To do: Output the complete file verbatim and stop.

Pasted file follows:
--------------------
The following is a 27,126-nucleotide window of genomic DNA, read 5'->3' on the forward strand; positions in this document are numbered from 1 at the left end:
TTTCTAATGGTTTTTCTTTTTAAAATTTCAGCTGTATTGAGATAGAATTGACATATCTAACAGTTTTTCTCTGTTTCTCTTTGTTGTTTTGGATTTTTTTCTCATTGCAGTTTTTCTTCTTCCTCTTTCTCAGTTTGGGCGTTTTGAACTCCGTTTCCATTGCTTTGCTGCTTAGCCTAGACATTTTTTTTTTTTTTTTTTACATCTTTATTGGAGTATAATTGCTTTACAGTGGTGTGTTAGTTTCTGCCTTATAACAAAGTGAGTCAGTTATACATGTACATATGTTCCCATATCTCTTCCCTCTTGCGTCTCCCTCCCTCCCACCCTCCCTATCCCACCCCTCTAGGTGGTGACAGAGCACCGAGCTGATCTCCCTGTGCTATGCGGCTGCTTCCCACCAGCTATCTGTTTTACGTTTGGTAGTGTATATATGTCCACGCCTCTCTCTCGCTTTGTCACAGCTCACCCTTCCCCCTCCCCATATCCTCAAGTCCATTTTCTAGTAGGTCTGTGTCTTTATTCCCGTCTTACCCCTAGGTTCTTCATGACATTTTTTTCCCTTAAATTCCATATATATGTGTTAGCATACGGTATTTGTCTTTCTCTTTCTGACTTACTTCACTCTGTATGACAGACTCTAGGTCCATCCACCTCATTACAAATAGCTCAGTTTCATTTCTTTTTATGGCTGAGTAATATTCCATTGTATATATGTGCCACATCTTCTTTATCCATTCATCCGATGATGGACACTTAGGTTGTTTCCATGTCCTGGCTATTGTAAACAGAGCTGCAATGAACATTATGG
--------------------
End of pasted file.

The following is a 27,126-nucleotide window of genomic DNA, read 5'->3' on the forward strand; positions in this document are numbered from 1 at the left end:
TTTCTAATGGTTTTTCTTTTTAAAATTTCAGCTGTATTGAGATAGAATTGACATATCTAACAGTTTTTCTCTGTTTCTCTTTGTTGTTTTGGATTTTTTTCTCATTGCAGTTTTTCTTCTTCCTCTTTCTCAGTTTGGGCGTTTTGAACTCCGTTTCCATTGCTTTGCTGCTTAGCCTAGACATTTTTTTTTTTTTTTTTTACATCTTTATTGGAGTATAATTGCTTTACAGTGGTGTGTTAGTTTCTGCCTTATAACAAAGTGAGTCAGTTATACATGTACATATGTTCCCATATCTCTTCCCTCTTGCGTCTCCCTCCCTCCCACCCTCCCTATCCCACCCCTCTAGGTGGTGACAGAGCACCGAGCTGATCTCCCTGTGCTATGCGGCTGCTTCCCACCAGCTATCTGTTTTACGTTTGGTAGTGTATATATGTCCACGCCTCTCTCTCGCTTTGTCACAGCTCACCCTTCCCCCTCCCCATATCCTCAAGTCCATTTTCTAGTAGGTCTGTGTCTTTATTCCCGTCTTACCCCTAGGTTCTTCATGACATTTTTTTCCCTTAAATTCCATATATATGTGTTAGCATACGGTATTTGTCTTTCTCTTTCTGACTTACTTCACTCTGTATGACAGACTCTAGGTCCATCCACCTCATTACAAATAGCTCAGTTTCATTTCTTTTTATGGCTGAGTAATATTCCATTGTATATATGTGCCACATCTTCTTTATCCATTCATCCGATGATGGACACTTAGGTTGTTTCCATGTCCTGGCTATTGTAAACAGAGCTGCAATGAACATTATGG